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The House

Wander the Hallway... enter the Music Room... be enchanted by the ceiling in the Drawing Room... explore to your heart’s content.

Designed by Samuel Wyatt and Sir Christopher Sykes, 2nd baronet and nurtured by successive generations, this very special place brings new devotees every year.

Sledmere is a Georgian House – and it is also an Edwardian House. Sir Christopher Sykes, 2nd baronet, rebuilt and redecorated the house in the 1790s, but in 1911 it was almost completely destroyed by fire. Fortunately most of the contents were rescued and they can still be seen on view today. It is worth a visit just to see the splendour of Joseph Rose’s plasterwork and the fine examples of furniture by Chippendale, Hepplewhite and Sheraton.

Explore the House

The Entrance Hall:
Destroyed by fire in 1911 this room was reconstructed by Walter Brierley and is the only principle room that does not follow the original designs. The architecture is in line with the 1751 House

The Staircase Hall and Organ:
This room displays decorative plasterwork and a hughly impressive staircase which creates one of the most spectacular sequences of spaces in any English country house, particulary when it is seen as the approach to the Library

The Horse Room:
This room was principally used for work in connection with the Sledmere Stud during the 19th and early 20th century. The room contains a series of horse related paintings

The Music Room:
The principle feature of the room is the fine organ case, made for the 1751 house and probably designed by Samuel Green, who carried out a great deal of work in Beverley Minster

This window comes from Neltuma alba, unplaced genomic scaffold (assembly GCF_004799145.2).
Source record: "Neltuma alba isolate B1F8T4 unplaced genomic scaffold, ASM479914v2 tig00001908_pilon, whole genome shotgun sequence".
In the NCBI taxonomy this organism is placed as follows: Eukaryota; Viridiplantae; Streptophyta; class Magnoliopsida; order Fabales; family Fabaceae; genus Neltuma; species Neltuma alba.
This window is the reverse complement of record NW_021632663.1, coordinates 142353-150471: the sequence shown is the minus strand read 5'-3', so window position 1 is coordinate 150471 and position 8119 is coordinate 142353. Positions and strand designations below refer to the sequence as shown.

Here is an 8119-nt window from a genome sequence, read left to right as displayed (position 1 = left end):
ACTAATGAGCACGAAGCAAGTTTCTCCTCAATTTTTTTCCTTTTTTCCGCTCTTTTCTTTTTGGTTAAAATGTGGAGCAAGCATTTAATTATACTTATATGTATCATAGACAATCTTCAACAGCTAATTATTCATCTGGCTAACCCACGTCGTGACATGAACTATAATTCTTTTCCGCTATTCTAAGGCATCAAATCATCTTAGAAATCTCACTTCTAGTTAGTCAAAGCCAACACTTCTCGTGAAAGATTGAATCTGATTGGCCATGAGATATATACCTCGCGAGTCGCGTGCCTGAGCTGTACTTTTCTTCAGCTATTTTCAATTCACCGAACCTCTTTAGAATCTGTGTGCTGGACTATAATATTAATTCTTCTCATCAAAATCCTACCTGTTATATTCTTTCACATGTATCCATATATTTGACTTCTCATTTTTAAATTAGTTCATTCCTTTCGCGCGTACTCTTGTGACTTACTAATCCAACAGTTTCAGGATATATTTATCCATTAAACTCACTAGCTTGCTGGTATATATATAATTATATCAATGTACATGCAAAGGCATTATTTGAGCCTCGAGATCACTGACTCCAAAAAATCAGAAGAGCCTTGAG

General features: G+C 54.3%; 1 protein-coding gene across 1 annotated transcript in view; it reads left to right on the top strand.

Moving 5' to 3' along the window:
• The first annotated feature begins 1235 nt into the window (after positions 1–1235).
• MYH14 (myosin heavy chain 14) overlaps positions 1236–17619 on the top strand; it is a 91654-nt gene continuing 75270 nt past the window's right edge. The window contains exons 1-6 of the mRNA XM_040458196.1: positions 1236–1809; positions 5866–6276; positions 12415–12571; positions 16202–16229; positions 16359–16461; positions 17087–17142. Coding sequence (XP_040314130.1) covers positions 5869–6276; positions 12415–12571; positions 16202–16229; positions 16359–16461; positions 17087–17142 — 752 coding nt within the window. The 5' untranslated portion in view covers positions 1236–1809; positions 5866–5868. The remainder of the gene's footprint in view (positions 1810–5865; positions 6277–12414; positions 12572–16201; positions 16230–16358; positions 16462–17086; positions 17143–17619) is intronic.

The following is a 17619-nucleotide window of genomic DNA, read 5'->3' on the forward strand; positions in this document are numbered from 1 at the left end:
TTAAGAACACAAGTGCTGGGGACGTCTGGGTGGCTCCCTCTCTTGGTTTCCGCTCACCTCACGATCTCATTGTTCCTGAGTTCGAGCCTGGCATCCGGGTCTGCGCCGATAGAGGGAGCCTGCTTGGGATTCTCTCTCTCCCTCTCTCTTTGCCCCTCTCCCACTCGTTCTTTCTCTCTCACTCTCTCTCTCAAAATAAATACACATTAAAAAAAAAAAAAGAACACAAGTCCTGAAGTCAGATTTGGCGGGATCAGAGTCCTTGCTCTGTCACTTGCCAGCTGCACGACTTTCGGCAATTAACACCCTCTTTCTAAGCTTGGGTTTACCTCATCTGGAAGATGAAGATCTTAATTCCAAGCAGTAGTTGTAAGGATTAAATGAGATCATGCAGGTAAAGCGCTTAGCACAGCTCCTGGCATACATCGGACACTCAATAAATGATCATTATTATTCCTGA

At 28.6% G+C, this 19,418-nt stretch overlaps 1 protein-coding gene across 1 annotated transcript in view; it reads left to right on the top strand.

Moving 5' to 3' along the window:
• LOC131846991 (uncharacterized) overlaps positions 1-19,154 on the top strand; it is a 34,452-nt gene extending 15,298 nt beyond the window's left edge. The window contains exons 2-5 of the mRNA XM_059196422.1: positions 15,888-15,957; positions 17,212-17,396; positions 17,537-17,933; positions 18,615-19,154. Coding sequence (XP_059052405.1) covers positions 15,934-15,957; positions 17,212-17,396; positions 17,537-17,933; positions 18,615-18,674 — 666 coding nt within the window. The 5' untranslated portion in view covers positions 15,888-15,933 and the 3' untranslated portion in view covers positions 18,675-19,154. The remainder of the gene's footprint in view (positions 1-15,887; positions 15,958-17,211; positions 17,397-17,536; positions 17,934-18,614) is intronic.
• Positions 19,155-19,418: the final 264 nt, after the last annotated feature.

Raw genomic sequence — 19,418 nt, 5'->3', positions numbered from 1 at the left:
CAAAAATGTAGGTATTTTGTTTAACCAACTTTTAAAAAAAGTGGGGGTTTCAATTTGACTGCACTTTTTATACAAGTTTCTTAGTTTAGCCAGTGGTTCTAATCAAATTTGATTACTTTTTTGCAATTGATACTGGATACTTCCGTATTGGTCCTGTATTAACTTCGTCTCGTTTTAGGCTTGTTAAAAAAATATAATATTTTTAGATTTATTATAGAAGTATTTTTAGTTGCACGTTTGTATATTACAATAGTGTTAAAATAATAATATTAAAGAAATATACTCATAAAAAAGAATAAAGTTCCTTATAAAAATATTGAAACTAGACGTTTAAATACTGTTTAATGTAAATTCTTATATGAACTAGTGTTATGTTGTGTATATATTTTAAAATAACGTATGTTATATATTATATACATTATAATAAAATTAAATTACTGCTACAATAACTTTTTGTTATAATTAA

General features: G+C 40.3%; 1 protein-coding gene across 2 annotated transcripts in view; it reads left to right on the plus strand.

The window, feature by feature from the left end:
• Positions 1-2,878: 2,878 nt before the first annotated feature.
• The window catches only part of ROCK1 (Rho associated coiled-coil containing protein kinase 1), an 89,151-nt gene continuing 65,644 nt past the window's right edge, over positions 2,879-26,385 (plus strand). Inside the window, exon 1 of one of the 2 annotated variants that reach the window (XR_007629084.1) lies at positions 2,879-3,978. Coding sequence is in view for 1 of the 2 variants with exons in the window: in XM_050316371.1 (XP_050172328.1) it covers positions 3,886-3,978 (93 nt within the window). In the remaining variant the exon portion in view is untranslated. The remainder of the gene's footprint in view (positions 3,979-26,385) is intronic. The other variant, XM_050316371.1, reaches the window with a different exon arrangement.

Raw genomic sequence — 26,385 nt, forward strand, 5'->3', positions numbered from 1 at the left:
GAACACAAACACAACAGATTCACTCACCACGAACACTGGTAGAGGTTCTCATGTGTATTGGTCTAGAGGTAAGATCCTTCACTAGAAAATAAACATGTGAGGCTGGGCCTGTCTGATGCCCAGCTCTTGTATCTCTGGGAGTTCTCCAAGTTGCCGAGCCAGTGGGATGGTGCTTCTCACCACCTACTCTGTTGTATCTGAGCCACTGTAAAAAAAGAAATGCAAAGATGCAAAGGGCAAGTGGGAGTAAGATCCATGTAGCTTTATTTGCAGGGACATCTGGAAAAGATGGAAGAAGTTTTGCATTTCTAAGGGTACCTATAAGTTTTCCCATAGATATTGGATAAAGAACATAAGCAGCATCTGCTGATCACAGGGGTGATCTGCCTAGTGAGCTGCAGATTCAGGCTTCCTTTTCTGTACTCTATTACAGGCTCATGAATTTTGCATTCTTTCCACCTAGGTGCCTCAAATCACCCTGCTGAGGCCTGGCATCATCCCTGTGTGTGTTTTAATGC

The Drawing Room:
The Drawing Room was decorated throughout by Rose and is much more typical of his work than the Music Room. The motifs in the ceiling depicts scenes of Greek religious rites

The Boudoir:
The Adamesque ceiling here is in the more restrained mood of the Music Room, but the red damask walls, paintings and Italian furniture combine to give the room a richness not found elsewhere in the house

The Dining Room:
The centre piece of the Dining Room is an exceptionally fine set of tables and chairs. The chairs are a set of eight Chinese-style Chippendales made c.1760 a further 4 chairs were added in the early 1990's

The Library:
Displaying a extensive collection of rare books this hugely impressive room was fully restored in1979

The Red Bedroom:
The centre piece is a mahgony four-poster bed that belongs to the George III period. The room also contains other impressive pieces of furniture

The Coral Bedroom:
The George III bed in Rococo style came from Welbeck Abbey in Nottinghamshire

The Orange Bedroom:
The important dressing table and stool were designed and made by David Linley Furniture

The Chinese Bedroom:
The Chinese style Chippendale bed is of the later period of the famous craftsman and is unusual in design. It came originally from Grimston Garth, another Yorkshire House designed by John Carr

The Little Hall:
Contains several full length portraits of the Sykes’ family and important marble figures

The Turkish Room:
This room was designed for Sir Mark Sykes, 6th Baronet, by an Armenian artist, David Ohanessian, and is a copy of one of the Sultan' s apartments in the Yeni Mosque, Istanbul

Also explore: The Chapel, The Stables, Church and The Orangery

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